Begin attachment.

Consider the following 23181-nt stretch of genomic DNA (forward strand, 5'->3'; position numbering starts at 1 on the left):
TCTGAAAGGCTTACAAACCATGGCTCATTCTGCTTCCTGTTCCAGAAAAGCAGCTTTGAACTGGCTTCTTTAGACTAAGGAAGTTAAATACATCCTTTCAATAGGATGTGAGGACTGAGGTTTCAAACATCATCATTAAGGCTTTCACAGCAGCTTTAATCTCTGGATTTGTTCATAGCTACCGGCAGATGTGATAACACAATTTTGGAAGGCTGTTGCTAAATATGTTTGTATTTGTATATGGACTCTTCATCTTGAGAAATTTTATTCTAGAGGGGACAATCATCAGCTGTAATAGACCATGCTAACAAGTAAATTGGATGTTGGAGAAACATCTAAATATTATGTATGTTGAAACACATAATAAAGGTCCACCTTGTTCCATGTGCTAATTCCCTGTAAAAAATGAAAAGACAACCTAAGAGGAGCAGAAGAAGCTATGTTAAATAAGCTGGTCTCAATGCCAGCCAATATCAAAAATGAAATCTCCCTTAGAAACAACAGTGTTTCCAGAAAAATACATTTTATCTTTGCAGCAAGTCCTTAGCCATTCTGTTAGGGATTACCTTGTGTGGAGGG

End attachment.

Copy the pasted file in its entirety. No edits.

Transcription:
Consider the following 23181-nt stretch of genomic DNA (forward strand, 5'->3'; position numbering starts at 1 on the left):
TCTGAAAGGCTTACAAACCATGGCTCATTCTGCTTCCTGTTCCAGAAAAGCAGCTTTGAACTGGCTTCTTTAGACTAAGGAAGTTAAATACATCCTTTCAATAGGATGTGAGGACTGAGGTTTCAAACATCATCATTAAGGCTTTCACAGCAGCTTTAATCTCTGGATTTGTTCATAGCTACCGGCAGATGTGATAACACAATTTTGGAAGGCTGTTGCTAAATATGTTTGTATTTGTATATGGACTCTTCATCTTGAGAAATTTTATTCTAGAGGGGACAATCATCAGCTGTAATAGACCATGCTAACAAGTAAATTGGATGTTGGAGAAACATCTAAATATTATGTATGTTGAAACACATAATAAAGGTCCACCTTGTTCCATGTGCTAATTCCCTGTAAAAAATGAAAAGACAACCTAAGAGGAGCAGAAGAAGCTATGTTAAATAAGCTGGTCTCAATGCCAGCCAATATCAAAAATGAAATCTCCCTTAGAAACAACAGTGTTTCCAGAAAAATACATTTTATCTTTGCAGCAAGTCCTTAGCCATTCTGTTAGGGATTACCTTGTGTGGAGGG